If you sell commercial premises, such as shops, factories or offices, you're generally liable for GST on the sale price. This means you:
- pay GST of one-eleventh of the sale price
- can claim GST credits on your purchases that relate to selling the property (subject to the normal rules on GST credits) – such as the GST included in a real estate agent's fees.
But if your commercial property is being leased when you sell it, you may be able to treat your sale as a GST-free supply of a going concern.
You may be eligible to use the margin scheme to work out the GST on the sale of commercial premises (or new residential premises). Under this scheme, your GST liability is one-eleventh of the margin on the sale of the property, rather than one-eleventh of the total selling price. You can only apply the margin scheme if the sale is taxable.
The margin is generally the difference between the sale price and either:
- the amount you paid for the property, or
- an appropriate property valuation.
Whether you can use the margin scheme depends on how and when you purchased the property.
If you sell the property using the margin scheme any GST charged can't be claimed by the purchaser.
Registering for GST
If you are dealing with property, including one-off transactions (for example, you buy, sell, lease or develop), you may be considered to be conducting an enterprise. If so, you may be required to register for GST if your turnover from these activities exceeds the GST registration turnover threshold.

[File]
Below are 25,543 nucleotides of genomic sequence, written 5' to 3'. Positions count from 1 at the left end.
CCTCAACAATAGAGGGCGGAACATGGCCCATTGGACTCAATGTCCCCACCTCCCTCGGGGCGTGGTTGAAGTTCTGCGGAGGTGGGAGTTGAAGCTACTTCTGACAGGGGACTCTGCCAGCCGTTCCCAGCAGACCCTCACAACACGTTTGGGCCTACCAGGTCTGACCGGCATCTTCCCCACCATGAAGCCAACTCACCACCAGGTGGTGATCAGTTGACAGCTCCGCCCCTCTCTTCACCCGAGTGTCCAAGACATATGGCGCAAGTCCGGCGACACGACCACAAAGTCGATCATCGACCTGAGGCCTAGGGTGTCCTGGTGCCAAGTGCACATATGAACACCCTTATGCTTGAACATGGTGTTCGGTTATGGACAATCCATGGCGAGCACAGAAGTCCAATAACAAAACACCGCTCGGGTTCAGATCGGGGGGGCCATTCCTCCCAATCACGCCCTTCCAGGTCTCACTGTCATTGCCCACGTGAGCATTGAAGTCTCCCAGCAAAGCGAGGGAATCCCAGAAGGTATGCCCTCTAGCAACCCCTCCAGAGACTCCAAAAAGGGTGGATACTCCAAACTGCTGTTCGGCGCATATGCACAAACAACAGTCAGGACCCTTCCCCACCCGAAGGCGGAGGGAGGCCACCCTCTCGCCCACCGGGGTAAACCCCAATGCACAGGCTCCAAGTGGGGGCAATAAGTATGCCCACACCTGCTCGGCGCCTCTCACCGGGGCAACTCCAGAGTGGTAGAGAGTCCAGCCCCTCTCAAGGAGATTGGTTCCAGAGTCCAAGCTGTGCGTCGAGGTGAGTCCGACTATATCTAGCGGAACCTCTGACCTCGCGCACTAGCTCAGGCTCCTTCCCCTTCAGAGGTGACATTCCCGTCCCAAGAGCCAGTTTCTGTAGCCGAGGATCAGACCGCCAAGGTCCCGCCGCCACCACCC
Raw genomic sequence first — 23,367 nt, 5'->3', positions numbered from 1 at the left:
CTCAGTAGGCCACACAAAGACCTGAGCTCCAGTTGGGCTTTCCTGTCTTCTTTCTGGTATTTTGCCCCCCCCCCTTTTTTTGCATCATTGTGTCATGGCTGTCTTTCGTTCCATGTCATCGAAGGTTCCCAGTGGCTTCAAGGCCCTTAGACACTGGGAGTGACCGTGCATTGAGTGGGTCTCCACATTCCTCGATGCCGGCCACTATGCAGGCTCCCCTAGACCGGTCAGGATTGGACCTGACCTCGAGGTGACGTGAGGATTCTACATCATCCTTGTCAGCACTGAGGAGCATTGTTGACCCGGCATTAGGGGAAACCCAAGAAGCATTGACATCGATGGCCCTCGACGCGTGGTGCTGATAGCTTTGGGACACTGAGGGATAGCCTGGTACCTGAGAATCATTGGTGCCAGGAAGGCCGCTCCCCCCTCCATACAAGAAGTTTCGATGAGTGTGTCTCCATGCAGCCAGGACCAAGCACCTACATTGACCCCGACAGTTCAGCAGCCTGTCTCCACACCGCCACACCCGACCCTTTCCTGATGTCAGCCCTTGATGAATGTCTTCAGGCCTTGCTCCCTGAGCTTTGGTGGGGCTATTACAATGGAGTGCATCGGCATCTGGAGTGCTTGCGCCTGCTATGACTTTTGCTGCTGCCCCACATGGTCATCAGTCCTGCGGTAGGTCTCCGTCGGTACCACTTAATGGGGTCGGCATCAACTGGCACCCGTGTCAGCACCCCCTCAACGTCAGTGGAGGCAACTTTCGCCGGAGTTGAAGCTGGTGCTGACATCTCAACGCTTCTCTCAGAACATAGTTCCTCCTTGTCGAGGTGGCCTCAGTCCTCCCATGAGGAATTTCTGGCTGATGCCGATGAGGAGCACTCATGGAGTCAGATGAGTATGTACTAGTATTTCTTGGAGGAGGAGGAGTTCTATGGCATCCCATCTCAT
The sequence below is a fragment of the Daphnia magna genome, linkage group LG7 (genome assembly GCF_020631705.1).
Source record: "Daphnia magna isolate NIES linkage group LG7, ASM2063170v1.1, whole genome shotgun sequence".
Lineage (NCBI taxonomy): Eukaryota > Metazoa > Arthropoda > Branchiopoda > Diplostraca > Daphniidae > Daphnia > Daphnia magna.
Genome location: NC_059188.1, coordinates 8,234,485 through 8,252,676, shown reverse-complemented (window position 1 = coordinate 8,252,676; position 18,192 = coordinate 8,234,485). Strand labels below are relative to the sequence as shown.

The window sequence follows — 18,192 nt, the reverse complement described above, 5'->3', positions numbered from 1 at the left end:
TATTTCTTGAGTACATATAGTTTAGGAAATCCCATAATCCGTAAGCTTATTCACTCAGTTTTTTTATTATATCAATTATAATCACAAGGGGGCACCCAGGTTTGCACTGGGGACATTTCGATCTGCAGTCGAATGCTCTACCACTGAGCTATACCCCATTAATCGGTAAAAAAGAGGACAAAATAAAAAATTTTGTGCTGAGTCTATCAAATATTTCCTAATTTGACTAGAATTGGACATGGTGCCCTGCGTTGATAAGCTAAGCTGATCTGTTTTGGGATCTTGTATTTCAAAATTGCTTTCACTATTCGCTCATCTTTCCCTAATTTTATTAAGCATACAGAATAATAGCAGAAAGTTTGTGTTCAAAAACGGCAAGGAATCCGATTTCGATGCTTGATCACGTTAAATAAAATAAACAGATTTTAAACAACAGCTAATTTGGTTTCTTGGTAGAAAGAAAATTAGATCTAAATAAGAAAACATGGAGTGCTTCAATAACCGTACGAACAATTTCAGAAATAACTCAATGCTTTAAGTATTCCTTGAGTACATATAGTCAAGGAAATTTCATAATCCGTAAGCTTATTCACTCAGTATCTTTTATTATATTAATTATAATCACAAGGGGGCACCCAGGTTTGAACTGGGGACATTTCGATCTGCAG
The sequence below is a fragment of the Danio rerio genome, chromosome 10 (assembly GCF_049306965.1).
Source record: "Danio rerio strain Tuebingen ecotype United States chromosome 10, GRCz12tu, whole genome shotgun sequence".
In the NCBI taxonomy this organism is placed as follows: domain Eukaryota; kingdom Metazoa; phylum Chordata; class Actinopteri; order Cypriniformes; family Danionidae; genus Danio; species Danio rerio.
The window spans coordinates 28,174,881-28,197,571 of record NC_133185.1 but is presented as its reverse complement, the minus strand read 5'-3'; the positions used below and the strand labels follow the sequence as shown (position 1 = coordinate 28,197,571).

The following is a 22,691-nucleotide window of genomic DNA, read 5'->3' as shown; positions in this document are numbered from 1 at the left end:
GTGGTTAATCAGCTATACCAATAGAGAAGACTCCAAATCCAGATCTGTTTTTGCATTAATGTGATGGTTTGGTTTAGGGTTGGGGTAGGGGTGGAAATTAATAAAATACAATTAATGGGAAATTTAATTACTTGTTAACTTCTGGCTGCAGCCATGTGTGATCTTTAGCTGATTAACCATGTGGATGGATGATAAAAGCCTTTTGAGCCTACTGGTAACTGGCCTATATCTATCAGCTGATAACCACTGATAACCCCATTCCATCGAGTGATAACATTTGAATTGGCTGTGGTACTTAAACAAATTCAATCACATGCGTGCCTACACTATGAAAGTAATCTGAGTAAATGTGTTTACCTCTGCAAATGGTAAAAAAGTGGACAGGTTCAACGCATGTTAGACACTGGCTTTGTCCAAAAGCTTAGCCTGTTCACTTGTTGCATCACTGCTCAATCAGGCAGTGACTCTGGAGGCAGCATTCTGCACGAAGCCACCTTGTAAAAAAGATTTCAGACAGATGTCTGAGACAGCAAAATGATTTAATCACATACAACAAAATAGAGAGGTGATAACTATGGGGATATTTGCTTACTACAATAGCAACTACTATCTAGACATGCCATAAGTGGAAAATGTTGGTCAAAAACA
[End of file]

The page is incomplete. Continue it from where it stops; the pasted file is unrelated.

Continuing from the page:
Selling a business as a going concern
If you sell property as part of a GST-free sale of a going concern:
- you're not liable for GST on the sale
- the seller and the purchaser may be able to claim GST on other expenses that relate to selling and buying the property – such as the GST in solicitors' fees.
A sale of a going concern is GST-free if all of the following apply:
- payment is made for the supply
- the purchaser is registered (or required to be registered) for GST
- the buyer and seller have agreed in writing that the sale is of a going concern
- the supplier supplies all things necessary for the continued operation of the business
- the supplier carries on the business until the day of supply.
Property that is part of a sale of a going concern can include:
- the premises, together with the assets and operating structure of the business
- a fully tenanted building, where the property and all leases, agreements and covenants are included in the sale
- the sale of a partially tenanted building, where both of the following apply
- the vacant part of the building is either being actively marketed for lease or undergoing repairs or refurbishment
- all leases, agreements and covenants are included in the sale.
You're likely to make a capital gain or loss when you sell a commercial property, and any gain is subject to CGT, with a discount for individuals and trusts, and concessions for small businesses. Sales of commercial premises are also subject to GST, except for property included in a GST-free sale of a going concern.